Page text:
Hypertension and Abdominal Fat

We have taken a look at the different kinds of fat (normal vs brown fat) and have looked at how some fat can actually be good for us. However, the kind of fat we’re about to discuss is definitely not a good type of fat. In fact, as more and more research sheds light onto this type of fat, the more researchers believe it is one of the unhealthiest types our bodies can display. The fat in question is abdominal fat, and the latest report shows that abdominal fat might be in part linked to hypertension.

Most of us have heard the word hypertension thrown around before. People with hypertension suffer from high blood pressure, which can put your heart and arteries into overdrive. Over a certain period of time, your heart will begin to work much harder than it should, pumping blood through arteries that have been narrowed by unhealthy buildup. Hypertension increases your chances of having a stroke or a heart attack. If your doctor has talked to you about hypertension and high blood pressure, ask for their advice and listen to their recommendations on what to do. If you’re still looking for a doctor, the Medical and Surgical Clinic of Irving has a number of general practitioners and a cardiology team.

A recent study, then, has raised some serious concerns about the link between abdominal fat and hypertension. In general, we know that too much fat is bad for us, but as it turns out, abdominal fat is a sign of hypertension, at least according to a study. Conducted by the University of Texas Southwestern Medical Center in Dallas, the study revealed that a high presence of visceral adipose tissue (or abdominal fat as most of us call it) has a much higher association with hypertension than just the BMI (body mass index) indicator. The study concludes that “visceral adipose, rather than total adiposity [total fat], is more important in this relationship” between BMI and developing hypertension.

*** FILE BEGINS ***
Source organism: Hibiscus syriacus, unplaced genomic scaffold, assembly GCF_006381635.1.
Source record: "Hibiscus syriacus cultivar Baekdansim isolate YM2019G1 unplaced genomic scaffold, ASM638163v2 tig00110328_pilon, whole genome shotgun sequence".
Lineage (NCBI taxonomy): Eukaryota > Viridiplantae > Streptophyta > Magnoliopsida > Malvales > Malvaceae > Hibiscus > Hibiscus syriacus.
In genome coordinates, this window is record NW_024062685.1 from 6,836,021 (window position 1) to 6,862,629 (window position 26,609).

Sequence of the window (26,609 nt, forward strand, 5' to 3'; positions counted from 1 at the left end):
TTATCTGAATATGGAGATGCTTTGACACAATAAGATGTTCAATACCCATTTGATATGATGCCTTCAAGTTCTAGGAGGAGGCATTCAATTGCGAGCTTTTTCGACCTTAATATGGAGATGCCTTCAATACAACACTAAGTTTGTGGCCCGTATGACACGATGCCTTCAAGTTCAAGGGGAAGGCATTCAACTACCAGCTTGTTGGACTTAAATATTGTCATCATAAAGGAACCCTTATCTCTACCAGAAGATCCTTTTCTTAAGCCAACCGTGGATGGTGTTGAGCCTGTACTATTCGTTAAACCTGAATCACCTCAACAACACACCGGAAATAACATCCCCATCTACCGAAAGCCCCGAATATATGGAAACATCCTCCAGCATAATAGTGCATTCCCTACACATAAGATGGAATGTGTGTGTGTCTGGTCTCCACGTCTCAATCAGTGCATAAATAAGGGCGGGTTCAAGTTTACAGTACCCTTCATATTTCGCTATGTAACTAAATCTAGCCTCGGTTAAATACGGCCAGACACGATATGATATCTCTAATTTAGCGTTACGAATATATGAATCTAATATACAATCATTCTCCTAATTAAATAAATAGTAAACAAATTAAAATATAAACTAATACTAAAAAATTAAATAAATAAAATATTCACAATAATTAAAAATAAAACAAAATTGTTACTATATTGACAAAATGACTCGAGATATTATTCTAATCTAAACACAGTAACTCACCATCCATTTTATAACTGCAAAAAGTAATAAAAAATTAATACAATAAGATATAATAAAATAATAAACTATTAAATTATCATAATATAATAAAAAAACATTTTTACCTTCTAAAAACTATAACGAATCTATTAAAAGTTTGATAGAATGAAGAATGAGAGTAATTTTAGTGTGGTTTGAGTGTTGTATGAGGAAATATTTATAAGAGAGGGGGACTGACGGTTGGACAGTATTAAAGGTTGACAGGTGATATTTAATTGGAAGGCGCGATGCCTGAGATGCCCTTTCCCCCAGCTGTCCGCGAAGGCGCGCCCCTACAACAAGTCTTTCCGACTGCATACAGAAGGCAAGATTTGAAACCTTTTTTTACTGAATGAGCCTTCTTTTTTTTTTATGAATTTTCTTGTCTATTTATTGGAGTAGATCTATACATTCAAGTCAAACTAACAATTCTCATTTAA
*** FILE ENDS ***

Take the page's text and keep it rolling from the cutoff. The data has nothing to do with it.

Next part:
While scientists are still looking into why our body stores fat at our abdomens, some links have been established. For example, it appears that the body stores fat at our abdomens because of hormones, our genetics, and because of lifestyle habits. Abdominal fat has been linked to other dangerous conditions, like diabetes, so if you see yourself gaining weight in this area, consult your doctor and create a plan on how to deal with it. After all, talking to your doctor has shown to increase the likelihood of you losing weight!